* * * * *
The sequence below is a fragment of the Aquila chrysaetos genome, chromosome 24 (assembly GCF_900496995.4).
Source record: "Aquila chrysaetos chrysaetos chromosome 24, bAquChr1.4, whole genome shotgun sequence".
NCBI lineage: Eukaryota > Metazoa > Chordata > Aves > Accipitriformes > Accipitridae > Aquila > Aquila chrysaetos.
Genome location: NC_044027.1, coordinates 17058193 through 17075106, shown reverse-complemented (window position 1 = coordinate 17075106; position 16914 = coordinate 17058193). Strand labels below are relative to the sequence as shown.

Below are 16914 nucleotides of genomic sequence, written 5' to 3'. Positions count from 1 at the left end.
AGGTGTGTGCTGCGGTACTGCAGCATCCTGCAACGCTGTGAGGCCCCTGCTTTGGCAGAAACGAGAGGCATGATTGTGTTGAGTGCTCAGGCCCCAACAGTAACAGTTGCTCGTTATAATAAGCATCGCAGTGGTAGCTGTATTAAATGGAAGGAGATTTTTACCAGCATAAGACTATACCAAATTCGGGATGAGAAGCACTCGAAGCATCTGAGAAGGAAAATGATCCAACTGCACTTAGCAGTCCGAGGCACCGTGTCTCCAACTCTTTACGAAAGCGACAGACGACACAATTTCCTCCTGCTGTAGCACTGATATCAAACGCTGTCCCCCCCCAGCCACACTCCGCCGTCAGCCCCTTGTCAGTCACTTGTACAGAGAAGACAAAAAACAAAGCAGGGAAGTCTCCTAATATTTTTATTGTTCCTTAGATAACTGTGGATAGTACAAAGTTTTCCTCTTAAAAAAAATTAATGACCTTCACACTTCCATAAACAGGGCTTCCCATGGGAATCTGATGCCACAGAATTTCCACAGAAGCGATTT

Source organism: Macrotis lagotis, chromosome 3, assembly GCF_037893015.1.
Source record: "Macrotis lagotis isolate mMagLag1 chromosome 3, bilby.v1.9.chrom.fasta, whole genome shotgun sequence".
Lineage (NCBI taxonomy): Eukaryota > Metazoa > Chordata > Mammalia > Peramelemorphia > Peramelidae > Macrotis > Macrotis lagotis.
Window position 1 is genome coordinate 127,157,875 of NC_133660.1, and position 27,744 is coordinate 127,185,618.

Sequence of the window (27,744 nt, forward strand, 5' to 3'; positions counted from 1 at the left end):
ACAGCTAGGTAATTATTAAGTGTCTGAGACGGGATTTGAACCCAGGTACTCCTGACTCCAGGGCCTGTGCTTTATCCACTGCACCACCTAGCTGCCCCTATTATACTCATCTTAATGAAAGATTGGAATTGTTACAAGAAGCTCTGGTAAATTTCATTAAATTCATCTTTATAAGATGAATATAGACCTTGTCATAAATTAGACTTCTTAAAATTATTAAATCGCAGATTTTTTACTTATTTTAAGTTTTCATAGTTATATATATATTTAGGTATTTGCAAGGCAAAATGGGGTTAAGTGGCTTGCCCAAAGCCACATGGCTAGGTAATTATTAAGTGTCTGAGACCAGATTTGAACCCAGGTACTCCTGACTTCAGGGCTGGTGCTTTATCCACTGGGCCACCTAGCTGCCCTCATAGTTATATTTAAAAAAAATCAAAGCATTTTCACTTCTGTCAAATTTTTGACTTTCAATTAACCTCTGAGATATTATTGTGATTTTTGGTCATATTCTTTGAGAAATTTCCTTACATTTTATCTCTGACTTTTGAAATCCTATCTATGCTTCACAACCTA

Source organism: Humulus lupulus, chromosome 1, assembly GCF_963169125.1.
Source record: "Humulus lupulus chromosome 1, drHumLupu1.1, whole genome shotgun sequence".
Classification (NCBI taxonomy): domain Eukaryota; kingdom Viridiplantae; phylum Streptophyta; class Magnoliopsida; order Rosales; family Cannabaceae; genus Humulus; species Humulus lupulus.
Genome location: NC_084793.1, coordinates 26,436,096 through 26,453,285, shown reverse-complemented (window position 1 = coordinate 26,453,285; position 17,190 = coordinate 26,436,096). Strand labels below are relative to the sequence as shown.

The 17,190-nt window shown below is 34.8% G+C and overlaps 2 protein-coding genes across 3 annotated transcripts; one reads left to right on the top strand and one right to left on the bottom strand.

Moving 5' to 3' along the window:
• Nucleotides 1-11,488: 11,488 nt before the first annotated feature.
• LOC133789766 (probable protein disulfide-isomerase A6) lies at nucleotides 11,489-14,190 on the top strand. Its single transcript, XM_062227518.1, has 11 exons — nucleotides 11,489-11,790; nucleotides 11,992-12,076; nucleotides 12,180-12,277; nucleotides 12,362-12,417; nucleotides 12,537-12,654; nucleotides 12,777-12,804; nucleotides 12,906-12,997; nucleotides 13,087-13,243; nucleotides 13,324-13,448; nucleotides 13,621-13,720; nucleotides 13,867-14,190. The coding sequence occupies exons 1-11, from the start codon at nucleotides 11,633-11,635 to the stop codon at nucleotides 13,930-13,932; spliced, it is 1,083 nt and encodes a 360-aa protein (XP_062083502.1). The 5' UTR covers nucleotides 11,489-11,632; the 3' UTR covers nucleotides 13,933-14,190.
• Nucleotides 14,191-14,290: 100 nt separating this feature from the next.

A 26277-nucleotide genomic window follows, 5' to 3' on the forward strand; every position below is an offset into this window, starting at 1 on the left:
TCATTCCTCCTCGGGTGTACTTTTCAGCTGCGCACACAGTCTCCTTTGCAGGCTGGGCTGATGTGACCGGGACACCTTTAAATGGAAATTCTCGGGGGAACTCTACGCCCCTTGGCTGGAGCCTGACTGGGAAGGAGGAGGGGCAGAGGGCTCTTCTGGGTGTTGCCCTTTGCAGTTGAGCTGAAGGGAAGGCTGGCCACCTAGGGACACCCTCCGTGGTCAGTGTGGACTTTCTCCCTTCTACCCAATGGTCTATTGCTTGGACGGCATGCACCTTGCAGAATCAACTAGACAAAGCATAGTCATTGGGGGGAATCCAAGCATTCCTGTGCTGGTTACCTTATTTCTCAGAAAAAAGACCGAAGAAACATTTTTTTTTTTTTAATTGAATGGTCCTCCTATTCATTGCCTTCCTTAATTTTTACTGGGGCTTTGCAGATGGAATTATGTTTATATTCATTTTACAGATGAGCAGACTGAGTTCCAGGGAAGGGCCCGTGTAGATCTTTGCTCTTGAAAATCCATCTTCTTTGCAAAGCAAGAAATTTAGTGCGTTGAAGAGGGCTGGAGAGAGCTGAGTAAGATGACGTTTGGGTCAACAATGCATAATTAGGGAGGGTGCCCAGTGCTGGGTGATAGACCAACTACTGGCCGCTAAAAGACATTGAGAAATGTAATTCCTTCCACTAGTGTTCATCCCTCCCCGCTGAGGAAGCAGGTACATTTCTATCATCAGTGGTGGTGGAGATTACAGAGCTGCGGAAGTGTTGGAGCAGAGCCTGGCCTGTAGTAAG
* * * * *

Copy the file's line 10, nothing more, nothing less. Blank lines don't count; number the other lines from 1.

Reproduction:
Window position 1 is genome coordinate 127,157,875 of NC_133660.1, and position 27,744 is coordinate 127,185,618.